Thank you to Harper Voyager for gifting me an advanced copy of this book – I was under no obligation to share but I loved it so much I couldn’t resist!
I have so many thoughts and I’m not entirely sure how to unspool them but let’s give it a go!
This book is a contemporary urban fantasy with witchcraft and elements of fairytale & folklore. It’s a tense, slow build to start with, that unravels into a lush read that I found it hard to put down. Seriously, I read all 555 pages in a day.
I’m a little confused as to why this book is listed as general fiction when it definitely feels like young adult. The tale is largely set in a secondary school, following a young witch, Anna, as she discovers her magic, navigated friendships, family secrets, an abusive parental figure, falling in love for the first time – and all the other usual teenage stuff. It gets to the heart of the complexities of female friendships as a teenager, it feels authentic and raw when it deals with love, lust and romance.
Don’t be fooled though, this book deals with heavier topics, most notably the abuse Anna experiences from her aunt, and the cult like coven that rules their life. The topic is handled sensitively, and it raises questions about what we will put up with, what we believe we deserve, when we’re being led by people we trust.
This book is a gleaming collection of contradictions, and the juxtaposition of Anna’s cold and cruel home life with the glamour and excitement that Effie and Attis bring into it is striking. It’s been a while since I’ve read a fantasy set in a version of London that we can recognise as ours, I loved the way the magical world was built into the city – and I’m a sucker for a magic library! The magic system itself is authentic and well thought out, I love how magic can be bound through any medium, depending on who casts it. The descriptions of the magic, and how wielding it feels, is where Cari’s writing really shines, the magic feels enchanting and threatening in the same breath.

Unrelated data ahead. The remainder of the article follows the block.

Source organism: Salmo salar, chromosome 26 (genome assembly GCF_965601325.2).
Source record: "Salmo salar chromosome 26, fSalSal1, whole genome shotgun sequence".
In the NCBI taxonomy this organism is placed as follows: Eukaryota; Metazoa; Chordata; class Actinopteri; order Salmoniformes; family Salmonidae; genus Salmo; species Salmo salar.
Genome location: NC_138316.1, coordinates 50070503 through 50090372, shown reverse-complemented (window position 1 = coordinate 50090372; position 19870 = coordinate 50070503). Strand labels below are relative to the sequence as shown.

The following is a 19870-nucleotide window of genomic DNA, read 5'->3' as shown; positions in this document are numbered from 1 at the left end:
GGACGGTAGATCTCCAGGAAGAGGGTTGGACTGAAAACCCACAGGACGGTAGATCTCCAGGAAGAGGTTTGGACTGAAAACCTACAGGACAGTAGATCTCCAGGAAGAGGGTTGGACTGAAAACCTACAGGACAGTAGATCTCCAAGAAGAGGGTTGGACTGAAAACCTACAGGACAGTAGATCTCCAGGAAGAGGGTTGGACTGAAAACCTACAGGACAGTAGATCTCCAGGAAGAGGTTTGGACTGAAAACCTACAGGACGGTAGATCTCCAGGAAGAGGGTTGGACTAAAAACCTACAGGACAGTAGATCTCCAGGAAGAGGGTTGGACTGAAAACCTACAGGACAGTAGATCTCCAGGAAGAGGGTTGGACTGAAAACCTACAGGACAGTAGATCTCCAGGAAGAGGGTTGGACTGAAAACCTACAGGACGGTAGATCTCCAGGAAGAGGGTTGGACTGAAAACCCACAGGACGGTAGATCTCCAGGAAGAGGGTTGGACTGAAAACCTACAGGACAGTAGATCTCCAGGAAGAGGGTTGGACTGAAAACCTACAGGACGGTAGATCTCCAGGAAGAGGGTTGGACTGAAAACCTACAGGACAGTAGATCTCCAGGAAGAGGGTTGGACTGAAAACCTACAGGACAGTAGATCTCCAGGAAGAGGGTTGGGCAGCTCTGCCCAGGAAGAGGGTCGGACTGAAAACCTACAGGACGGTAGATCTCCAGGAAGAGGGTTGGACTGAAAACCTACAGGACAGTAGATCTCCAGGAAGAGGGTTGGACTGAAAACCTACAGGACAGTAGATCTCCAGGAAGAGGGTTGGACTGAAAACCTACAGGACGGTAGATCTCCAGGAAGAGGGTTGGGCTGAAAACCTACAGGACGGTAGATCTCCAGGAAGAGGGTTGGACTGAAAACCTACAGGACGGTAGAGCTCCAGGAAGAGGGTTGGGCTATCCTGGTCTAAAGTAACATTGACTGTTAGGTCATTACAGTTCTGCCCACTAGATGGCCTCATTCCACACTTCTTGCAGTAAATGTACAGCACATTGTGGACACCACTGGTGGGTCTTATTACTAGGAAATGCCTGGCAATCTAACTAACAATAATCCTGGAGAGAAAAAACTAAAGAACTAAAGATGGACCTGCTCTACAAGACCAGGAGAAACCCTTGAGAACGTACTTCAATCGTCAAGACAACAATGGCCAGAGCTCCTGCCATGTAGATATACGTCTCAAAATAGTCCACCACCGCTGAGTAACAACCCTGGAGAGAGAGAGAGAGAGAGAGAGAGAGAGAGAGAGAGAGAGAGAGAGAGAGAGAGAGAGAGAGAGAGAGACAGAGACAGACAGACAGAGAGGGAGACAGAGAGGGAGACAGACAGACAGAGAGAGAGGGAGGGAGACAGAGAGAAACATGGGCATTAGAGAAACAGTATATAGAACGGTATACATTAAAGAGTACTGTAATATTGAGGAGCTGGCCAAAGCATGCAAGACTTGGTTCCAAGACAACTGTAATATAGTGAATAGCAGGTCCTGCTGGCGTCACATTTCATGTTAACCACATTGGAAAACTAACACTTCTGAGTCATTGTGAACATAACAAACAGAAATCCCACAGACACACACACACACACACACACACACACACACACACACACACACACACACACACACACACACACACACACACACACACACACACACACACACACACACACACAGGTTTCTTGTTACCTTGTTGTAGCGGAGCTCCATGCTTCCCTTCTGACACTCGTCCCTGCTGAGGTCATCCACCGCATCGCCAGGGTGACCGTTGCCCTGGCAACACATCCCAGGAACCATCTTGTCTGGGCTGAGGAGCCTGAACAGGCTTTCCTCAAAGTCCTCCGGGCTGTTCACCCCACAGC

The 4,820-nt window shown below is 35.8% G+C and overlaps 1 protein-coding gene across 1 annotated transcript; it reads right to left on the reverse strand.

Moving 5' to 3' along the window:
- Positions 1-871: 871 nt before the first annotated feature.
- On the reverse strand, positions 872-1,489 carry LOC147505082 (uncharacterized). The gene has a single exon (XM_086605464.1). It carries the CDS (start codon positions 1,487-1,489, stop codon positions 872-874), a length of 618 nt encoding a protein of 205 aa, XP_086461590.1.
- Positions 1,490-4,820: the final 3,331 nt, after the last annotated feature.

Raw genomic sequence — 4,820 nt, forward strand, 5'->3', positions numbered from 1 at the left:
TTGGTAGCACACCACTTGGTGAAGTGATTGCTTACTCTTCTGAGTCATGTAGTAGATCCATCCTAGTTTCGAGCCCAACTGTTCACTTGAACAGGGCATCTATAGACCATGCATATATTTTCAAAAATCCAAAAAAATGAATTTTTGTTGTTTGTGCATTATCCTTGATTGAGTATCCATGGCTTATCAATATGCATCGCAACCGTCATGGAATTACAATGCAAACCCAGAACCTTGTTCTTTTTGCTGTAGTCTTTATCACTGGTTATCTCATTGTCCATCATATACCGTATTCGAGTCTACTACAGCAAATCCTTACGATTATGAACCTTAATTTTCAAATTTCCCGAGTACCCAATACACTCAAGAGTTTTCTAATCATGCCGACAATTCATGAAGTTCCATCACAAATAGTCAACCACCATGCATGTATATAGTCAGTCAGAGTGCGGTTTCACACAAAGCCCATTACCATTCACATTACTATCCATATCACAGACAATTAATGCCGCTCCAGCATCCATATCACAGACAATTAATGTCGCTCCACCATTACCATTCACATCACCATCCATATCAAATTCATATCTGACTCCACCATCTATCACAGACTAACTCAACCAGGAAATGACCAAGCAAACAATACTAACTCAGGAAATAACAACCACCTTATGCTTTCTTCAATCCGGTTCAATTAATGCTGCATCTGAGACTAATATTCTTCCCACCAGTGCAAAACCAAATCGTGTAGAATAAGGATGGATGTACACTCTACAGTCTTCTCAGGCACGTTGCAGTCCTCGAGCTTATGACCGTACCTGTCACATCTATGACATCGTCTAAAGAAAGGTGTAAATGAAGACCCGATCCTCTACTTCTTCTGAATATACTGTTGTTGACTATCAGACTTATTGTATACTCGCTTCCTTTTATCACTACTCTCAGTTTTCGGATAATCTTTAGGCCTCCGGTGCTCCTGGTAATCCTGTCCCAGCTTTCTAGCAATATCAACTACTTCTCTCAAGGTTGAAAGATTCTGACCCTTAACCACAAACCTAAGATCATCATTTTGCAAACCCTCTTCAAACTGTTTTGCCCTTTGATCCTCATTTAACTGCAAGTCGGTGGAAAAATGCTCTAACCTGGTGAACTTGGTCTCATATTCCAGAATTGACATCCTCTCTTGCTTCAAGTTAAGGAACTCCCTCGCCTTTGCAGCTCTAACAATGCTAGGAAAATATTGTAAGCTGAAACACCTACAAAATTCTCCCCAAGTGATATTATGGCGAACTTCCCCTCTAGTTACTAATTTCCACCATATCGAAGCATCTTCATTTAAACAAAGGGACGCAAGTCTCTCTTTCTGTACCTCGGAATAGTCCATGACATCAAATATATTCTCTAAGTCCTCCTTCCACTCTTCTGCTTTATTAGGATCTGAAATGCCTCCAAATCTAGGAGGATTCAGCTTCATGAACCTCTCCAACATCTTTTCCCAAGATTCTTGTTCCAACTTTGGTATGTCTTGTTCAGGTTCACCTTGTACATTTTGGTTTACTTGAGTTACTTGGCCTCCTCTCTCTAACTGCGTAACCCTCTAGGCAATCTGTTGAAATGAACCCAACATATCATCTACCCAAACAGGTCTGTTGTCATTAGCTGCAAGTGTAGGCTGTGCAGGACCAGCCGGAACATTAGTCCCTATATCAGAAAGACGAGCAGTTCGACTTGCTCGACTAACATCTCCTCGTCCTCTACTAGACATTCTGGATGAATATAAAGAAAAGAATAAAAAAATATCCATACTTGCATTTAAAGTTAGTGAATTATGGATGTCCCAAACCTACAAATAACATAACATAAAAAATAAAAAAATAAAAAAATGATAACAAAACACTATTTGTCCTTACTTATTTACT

As far as young adult reads go, this is a good one. The main cast are all teenagers, they’re muddling through the precipice of adulthood with all the chaos and calamity you’d expect of a bunch of sixteen year olds. I loved that there was no ‘assistant’ character in this book, the teens are largely left to muddle through their problems alone – which left it reading as a much more authentic teen experience. The accounts of teen bullying are so accurate they feel real, any teenage girl is likely to resonate with the emotions bought up (Darcey got what she deserved if you ask me).
With any book that’s over 400 pages it’s easy to feel like things should be faster, or to find sections that would have benefitted from being more brutally cut at, but I didn’t feel like this at all with this read. The pacing picks up the further we get into the book, but that fits with the unravelling of events, it doesn’t ever feel too slow but it definitely feels tense! It’s definitely a slow burn but between the character development, magic world building, mystery and drama, there’s a lot to dig into and I was gripped!
There’s something about this book that feels oddly familiar, it was like catching up with an old friend. The story is welcoming and enveloping, I can see myself returning to this as a comfort read. I’ve seen other reviewers say this book is reminiscent of Dianne Wynne Jones and that made me happy, I loved that series as a child and perhaps that’s why the series felt familiar.
This book is the first instalment of the series and it ends in the best way, with the main mystery unravelled but lots of lingering questions to be explored. This was a definite five star read for me, and I’m looking forward to the next one already.
Threadneedle by Cari Thomas is out on May 27th – preorder it from your local independent book store!